--Rutgers fans are psyched, and for good reason. The hiring of Greg Schiano has worked wonders for the school’s fans here in New Jersey. Already, Schiano is mining the talent-rich state, getting some commitments, while at least two players who had entered the transfer portal are instead returning. Remember, while Rutgers has sucked for years, they have NFL talent in the program. For example there are currently 18 Rutgers alum in the NFL, vs. 9 from Wake Forest (who is heading to its fourth straight bowl game), and 22 at Michigan State (just to pick a random, middle of the Big Ten example).
But while the fans are fired up, and there will be a terrific buzz in these parts come late August next year, the other side of it is you have a ton of folks wondering how a state school with a lousy program can pay a coach $4 million a year, for eight years, when the average pay for a professor at Rutgers is said to be about $70,000. That’s the counterargument you keep hearing.
It’s a serious debate, held all over the country. What makes it even more so is we are staring at a sport that is on life support, even if we don’t really understand that. Where is football in ten years? Not one of us can answer that.
Anyway, Schiano made an appearance Saturday at the RAC for the annual Rutgers-Seton Hall hoops grudge match and received the wild ovation you’d expect him to get.
--Thursday night, the Ravens had their way with the Jets, who fell to 5-9, 42-21, as Lamar Jackson solidified his MVP credentials, throwing five touchdown passes on just 23 attempts (15/23), along with 86 yards on the ground in eight carries, Jackson passing Michael Vick for most rushing yards by a quarterback in a season, 1,103.
For the Jets, at least Le’Veon Bell had a few good-looking runs, gaining 87 on 21 carries, his best performance of the season.
So Baltimore is 12-2 as it seeks home-field advantage.
--But the Patriots stayed in the home-field chase, now 11-3, after clinching their NFL-record 11th consecutive playoff appearance, 34-13 at Cincinnati (1-13), which will be selecting Ohio native Joe Burrow with the first pick in the NFL draft. Tom Brady was mediocre again, but the Pats rushed for 175 yards.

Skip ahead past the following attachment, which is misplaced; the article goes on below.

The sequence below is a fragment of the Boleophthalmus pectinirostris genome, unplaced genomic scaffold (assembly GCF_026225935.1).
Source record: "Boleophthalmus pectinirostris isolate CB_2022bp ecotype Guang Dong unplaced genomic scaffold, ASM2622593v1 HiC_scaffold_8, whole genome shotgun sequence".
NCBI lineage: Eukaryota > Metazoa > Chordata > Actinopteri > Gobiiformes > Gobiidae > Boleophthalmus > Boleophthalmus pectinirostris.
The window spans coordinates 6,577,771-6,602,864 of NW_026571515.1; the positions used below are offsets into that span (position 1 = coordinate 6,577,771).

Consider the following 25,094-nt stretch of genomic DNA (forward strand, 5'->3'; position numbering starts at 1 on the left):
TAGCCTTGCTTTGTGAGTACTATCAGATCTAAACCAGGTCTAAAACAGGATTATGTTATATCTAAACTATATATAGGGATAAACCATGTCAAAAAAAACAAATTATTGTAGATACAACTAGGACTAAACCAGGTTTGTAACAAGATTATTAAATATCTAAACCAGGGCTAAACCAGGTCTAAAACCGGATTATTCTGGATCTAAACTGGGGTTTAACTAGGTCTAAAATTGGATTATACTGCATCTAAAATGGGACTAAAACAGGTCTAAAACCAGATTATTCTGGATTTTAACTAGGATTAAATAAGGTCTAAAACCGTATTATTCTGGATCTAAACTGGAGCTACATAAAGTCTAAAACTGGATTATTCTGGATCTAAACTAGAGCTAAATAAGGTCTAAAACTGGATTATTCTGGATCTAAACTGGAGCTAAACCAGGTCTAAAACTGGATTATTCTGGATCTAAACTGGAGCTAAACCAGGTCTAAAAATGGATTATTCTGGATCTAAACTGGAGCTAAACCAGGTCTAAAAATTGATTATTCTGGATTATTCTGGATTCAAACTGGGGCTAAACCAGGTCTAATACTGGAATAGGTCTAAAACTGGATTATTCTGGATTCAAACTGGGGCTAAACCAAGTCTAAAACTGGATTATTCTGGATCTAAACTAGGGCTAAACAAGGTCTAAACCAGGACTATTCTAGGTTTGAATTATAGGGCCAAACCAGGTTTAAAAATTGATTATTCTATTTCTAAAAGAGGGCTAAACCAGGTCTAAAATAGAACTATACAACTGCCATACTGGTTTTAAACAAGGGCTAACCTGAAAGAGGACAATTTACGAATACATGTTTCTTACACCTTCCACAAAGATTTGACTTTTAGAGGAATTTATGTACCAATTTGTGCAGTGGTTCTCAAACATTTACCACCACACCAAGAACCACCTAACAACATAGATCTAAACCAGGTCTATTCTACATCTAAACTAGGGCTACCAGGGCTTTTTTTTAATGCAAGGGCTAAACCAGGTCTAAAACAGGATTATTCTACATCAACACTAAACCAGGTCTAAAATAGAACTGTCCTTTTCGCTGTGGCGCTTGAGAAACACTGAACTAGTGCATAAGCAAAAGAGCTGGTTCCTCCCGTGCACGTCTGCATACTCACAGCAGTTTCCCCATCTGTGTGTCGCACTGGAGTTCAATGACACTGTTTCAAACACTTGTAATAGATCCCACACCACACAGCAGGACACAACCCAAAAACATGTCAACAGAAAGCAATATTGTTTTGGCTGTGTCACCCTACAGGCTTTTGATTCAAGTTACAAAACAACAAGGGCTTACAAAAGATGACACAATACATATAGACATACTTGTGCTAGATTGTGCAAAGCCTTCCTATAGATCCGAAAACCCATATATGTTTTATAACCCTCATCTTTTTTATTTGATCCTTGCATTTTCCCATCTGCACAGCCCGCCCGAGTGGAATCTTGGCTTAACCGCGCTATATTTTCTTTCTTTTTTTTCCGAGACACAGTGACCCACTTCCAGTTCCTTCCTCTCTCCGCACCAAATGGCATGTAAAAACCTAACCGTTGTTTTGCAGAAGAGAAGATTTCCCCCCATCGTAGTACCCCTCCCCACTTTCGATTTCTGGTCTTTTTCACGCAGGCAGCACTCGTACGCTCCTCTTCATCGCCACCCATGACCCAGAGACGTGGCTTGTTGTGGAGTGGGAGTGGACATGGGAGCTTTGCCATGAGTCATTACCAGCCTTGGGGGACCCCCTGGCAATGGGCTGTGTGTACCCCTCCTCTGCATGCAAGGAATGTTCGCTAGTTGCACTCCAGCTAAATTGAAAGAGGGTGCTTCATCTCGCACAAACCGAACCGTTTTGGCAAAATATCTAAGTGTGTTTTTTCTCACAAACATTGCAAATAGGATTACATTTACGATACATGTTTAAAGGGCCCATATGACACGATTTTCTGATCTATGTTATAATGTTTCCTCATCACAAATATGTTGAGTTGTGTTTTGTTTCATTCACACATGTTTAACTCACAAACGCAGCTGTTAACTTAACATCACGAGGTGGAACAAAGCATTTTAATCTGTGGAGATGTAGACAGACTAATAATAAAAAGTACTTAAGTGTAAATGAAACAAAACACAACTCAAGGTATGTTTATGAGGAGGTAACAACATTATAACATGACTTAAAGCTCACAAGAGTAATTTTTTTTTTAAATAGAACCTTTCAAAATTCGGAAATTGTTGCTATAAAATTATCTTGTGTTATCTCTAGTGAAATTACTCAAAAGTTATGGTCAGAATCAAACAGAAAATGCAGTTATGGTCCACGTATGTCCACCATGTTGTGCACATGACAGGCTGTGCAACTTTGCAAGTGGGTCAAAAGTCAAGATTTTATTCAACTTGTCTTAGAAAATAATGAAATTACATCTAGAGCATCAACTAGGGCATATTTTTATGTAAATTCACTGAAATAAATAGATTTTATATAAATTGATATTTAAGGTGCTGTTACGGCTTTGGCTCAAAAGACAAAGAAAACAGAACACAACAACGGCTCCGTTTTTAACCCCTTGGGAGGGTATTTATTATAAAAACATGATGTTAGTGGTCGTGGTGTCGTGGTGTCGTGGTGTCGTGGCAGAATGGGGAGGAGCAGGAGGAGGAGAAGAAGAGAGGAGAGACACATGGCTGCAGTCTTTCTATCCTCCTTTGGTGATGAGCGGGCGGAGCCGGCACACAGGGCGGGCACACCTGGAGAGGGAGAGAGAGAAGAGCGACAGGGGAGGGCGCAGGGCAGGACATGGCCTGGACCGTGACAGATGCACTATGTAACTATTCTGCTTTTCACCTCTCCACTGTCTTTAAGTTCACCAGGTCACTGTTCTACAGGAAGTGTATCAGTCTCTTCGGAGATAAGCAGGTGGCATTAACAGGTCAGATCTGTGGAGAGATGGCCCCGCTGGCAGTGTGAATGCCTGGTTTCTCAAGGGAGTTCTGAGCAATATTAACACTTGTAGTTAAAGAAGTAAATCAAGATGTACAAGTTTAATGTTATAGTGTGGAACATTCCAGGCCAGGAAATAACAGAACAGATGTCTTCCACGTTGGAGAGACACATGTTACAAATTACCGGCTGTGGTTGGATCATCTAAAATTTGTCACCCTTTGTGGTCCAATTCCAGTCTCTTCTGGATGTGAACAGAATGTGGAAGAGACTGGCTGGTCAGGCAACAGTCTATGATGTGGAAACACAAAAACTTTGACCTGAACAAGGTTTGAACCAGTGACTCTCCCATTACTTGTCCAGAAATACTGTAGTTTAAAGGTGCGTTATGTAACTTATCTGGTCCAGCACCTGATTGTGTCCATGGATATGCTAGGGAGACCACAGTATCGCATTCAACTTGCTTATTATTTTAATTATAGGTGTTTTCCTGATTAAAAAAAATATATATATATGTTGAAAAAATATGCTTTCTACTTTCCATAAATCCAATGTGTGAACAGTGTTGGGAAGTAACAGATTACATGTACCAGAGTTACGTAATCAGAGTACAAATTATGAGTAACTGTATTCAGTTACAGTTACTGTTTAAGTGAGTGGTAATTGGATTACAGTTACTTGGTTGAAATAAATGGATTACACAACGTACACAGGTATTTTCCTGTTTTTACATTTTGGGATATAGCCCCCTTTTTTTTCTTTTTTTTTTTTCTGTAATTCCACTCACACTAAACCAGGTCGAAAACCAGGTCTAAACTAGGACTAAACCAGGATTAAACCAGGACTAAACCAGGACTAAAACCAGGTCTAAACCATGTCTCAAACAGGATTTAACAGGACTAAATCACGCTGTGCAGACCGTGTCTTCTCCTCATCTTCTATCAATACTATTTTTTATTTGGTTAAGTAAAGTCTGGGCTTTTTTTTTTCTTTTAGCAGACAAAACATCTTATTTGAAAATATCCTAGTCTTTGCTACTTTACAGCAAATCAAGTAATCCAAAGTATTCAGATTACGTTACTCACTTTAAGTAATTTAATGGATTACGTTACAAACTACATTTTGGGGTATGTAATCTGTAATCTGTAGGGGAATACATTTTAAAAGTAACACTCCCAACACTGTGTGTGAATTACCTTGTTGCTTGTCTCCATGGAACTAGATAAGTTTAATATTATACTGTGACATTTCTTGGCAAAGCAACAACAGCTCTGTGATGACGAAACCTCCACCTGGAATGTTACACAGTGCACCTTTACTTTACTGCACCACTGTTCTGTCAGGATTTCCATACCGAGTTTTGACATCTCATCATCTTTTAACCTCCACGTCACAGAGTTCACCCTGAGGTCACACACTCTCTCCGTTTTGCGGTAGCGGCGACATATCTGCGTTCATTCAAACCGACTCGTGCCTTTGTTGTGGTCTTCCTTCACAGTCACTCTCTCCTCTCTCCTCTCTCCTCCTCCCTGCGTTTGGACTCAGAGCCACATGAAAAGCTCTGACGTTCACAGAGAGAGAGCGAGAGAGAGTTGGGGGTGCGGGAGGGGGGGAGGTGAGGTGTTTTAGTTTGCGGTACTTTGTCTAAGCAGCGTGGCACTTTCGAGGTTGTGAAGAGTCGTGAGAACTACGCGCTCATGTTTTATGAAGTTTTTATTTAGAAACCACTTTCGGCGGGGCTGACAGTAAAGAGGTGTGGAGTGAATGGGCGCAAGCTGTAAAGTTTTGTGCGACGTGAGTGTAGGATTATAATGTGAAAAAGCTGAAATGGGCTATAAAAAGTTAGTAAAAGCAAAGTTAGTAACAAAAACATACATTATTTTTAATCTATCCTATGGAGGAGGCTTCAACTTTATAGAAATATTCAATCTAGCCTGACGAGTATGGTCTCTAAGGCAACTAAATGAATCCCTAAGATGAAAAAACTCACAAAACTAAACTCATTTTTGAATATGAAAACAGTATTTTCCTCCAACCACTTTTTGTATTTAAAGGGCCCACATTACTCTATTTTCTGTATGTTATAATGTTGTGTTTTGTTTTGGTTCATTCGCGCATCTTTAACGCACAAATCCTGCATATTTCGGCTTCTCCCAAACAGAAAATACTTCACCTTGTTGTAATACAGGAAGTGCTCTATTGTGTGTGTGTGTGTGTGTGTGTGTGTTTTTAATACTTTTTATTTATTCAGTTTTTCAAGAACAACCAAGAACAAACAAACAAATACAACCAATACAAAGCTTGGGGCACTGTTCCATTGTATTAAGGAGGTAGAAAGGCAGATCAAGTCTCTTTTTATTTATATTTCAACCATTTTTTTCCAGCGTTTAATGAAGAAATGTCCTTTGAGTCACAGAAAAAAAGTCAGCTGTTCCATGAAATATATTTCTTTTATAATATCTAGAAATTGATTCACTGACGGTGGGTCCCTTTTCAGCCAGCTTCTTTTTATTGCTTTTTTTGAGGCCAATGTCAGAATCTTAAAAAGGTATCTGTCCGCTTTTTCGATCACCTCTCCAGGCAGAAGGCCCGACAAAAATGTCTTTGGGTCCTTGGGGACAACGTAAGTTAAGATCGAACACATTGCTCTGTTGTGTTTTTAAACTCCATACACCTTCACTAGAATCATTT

For Cincy, “Bad Andy” Dalton showed up....four second-half interceptions, two by Stephon Gilmore, one his second pick-6 of the season.
--Kansas City is 10-4 (go Dr. W., a little DraftKings acknowledgement) as Patrick Mahomes and his receivers had no problem in the snow in K.C., the Chiefs beating the Broncos (5-9) 23-3. Mahomes threw for 340 yards and two touchdowns, both to Tyreek Hill, while tight end Travis Kelce had 11 receptions for 142, Kelce with his fourth consecutive 1,000-yard season. As Ronald Reagan would have told Nancy while reading the Monday morning sports pages, Nancy making some delicious blueberry muffins, ‘Not bad, not bad at all.’
--Green Bay is 11-3 after a 21-13 win over the Bears (7-7), Chicago and Mitchell Trubisky with three turnovers, the Packers’ offense just so-so.
But I do have to note I caught the sack of Aaron Rodgers by the Bears’ Nick Kwiatkoski late in the fourth and that was as sweet a sack as I’ve ever seen.
--Seattle is 11-3 as well after a 30-24 win at Carolina (5-9), Panthers owner David Tepper ready to riot...I’d join him if I were a fan of his team.
Russell Wilson was back to his efficient self, 20/26, 286, 2-0, 137.7, while Chris Carson rushed for 133 and two TDs.
For the Panthers, Christian McCaffrey had another 175 yards from scrimmage and two touchdowns. Boy, did I underestimate this lad coming out of Stanford. One of my worst mistakes on the evaluation front. I apologize to the McCaffrey family.
--But then San Francisco (11-3), looking to take home-field advantage, inexplicably lost 29-22 to the Falcons (5-9) at home, the 49ers blowing a 19-10 fourth-quarter lead. Absolutely pathetic.
So should the Saints defeat the Colts on Monday night, we will have four teams in the NFC at 11-3.
--The Texans took hold of the AFC South with a 24-21 win over the Titans (8-6), Houston 9-5.
--Philadelphia moved to 7-7 in the NFC East with a 37-27 win at Washington (3-11), as Carson Wentz was a solid 30/43, 266, 3-0, 109.3, with a receiver corps picked up at Goodwill, save for Zach Ertz. I mean, personally, I’ve taken a lot of clothing over the years to Goodwill and never knew you could get a receiver there, a smart salary cap move as well.